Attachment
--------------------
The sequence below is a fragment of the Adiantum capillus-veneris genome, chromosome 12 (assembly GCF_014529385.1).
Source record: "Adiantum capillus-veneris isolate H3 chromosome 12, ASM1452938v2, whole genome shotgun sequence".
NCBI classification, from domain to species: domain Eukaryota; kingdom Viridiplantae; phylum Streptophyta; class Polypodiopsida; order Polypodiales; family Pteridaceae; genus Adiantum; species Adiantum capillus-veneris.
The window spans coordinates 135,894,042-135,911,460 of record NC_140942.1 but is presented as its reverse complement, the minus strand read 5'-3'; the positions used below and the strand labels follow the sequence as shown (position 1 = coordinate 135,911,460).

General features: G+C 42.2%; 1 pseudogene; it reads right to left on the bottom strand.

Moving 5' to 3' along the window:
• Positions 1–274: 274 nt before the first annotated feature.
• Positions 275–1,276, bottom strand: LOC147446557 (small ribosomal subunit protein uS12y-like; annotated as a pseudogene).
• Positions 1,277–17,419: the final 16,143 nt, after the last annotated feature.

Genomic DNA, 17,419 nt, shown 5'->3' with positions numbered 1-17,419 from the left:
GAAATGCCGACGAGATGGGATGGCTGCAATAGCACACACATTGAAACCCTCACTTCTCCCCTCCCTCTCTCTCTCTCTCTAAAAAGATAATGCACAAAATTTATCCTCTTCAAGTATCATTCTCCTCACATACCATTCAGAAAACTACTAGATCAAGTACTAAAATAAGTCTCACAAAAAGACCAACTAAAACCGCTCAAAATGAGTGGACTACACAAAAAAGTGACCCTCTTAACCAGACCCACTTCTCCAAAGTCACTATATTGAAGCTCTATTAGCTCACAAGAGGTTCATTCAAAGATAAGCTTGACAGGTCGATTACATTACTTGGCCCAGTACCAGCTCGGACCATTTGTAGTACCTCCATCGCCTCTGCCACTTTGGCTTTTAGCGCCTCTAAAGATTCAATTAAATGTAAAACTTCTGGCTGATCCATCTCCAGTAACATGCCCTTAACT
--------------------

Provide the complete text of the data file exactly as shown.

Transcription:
The sequence below is a fragment of the Adiantum capillus-veneris genome, chromosome 12 (assembly GCF_014529385.1).
Source record: "Adiantum capillus-veneris isolate H3 chromosome 12, ASM1452938v2, whole genome shotgun sequence".
NCBI classification, from domain to species: domain Eukaryota; kingdom Viridiplantae; phylum Streptophyta; class Polypodiopsida; order Polypodiales; family Pteridaceae; genus Adiantum; species Adiantum capillus-veneris.
The window spans coordinates 135,894,042-135,911,460 of record NC_140942.1 but is presented as its reverse complement, the minus strand read 5'-3'; the positions used below and the strand labels follow the sequence as shown (position 1 = coordinate 135,911,460).

General features: G+C 42.2%; 1 pseudogene; it reads right to left on the bottom strand.

Moving 5' to 3' along the window:
• Positions 1–274: 274 nt before the first annotated feature.
• Positions 275–1,276, bottom strand: LOC147446557 (small ribosomal subunit protein uS12y-like; annotated as a pseudogene).
• Positions 1,277–17,419: the final 16,143 nt, after the last annotated feature.

Genomic DNA, 17,419 nt, shown 5'->3' with positions numbered 1-17,419 from the left:
GAAATGCCGACGAGATGGGATGGCTGCAATAGCACACACATTGAAACCCTCACTTCTCCCCTCCCTCTCTCTCTCTCTCTAAAAAGATAATGCACAAAATTTATCCTCTTCAAGTATCATTCTCCTCACATACCATTCAGAAAACTACTAGATCAAGTACTAAAATAAGTCTCACAAAAAGACCAACTAAAACCGCTCAAAATGAGTGGACTACACAAAAAAGTGACCCTCTTAACCAGACCCACTTCTCCAAAGTCACTATATTGAAGCTCTATTAGCTCACAAGAGGTTCATTCAAAGATAAGCTTGACAGGTCGATTACATTACTTGGCCCAGTACCAGCTCGGACCATTTGTAGTACCTCCATCGCCTCTGCCACTTTGGCTTTTAGCGCCTCTAAAGATTCAATTAAATGTAAAACTTCTGGCTGATCCATCTCCAGTAACATGCCCTTAACT